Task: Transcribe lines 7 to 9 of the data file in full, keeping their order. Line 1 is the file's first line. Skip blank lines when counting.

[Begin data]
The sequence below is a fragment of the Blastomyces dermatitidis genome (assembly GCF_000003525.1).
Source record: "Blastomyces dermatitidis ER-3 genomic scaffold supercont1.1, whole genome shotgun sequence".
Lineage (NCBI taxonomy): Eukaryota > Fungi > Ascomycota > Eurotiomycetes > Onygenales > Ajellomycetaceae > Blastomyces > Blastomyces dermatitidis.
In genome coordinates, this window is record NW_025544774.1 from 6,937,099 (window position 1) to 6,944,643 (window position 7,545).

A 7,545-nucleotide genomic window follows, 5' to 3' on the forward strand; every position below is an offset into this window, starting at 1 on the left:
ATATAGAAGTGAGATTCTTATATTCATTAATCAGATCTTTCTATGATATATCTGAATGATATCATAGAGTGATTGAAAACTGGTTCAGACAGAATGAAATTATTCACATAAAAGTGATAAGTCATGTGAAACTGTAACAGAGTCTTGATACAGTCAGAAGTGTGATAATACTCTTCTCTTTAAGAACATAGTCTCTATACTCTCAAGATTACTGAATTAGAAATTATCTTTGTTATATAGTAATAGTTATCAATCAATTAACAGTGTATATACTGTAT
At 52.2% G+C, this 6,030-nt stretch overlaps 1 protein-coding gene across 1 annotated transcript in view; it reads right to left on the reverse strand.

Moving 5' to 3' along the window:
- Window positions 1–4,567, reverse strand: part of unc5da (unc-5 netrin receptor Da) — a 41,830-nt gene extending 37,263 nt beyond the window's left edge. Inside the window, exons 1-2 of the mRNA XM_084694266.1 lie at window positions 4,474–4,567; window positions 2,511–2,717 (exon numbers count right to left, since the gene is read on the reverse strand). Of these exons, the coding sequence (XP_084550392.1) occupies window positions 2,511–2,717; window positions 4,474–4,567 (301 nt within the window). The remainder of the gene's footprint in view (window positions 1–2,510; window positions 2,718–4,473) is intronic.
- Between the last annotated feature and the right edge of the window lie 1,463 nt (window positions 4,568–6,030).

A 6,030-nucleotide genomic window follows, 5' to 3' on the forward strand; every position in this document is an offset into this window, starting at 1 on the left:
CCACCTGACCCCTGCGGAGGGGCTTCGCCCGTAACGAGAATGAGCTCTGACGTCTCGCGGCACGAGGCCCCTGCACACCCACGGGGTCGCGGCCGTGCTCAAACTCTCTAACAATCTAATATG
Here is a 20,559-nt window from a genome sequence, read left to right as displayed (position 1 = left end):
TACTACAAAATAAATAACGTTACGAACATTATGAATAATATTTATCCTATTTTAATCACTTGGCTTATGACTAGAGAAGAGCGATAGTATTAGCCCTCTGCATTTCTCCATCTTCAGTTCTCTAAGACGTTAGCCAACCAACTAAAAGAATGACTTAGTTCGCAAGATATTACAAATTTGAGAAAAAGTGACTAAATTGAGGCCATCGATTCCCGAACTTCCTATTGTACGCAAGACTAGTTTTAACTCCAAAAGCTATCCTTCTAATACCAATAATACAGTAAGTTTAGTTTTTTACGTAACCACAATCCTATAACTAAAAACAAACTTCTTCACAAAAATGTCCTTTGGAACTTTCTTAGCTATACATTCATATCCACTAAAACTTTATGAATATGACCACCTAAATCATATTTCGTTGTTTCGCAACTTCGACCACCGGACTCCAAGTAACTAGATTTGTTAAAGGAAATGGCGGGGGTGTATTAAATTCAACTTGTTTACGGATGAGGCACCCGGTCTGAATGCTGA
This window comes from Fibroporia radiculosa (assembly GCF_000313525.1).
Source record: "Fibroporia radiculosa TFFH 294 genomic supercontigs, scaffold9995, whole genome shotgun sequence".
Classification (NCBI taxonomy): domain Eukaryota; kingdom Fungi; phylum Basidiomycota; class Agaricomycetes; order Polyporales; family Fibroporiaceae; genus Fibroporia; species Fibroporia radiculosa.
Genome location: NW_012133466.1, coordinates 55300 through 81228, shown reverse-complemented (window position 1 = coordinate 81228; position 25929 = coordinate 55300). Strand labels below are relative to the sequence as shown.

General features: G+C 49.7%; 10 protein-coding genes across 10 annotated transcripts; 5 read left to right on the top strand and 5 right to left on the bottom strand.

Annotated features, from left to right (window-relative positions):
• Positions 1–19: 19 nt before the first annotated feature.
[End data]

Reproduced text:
At 52.2% G+C, this 6,030-nt stretch overlaps 1 protein-coding gene across 1 annotated transcript in view; it reads right to left on the reverse strand.

Moving 5' to 3' along the window:
- Window positions 1–4,567, reverse strand: part of unc5da (unc-5 netrin receptor Da) — a 41,830-nt gene extending 37,263 nt beyond the window's left edge. Inside the window, exons 1-2 of the mRNA XM_084694266.1 lie at window positions 4,474–4,567; window positions 2,511–2,717 (exon numbers count right to left, since the gene is read on the reverse strand). Of these exons, the coding sequence (XP_084550392.1) occupies window positions 2,511–2,717; window positions 4,474–4,567 (301 nt within the window). The remainder of the gene's footprint in view (window positions 1–2,510; window positions 2,718–4,473) is intronic.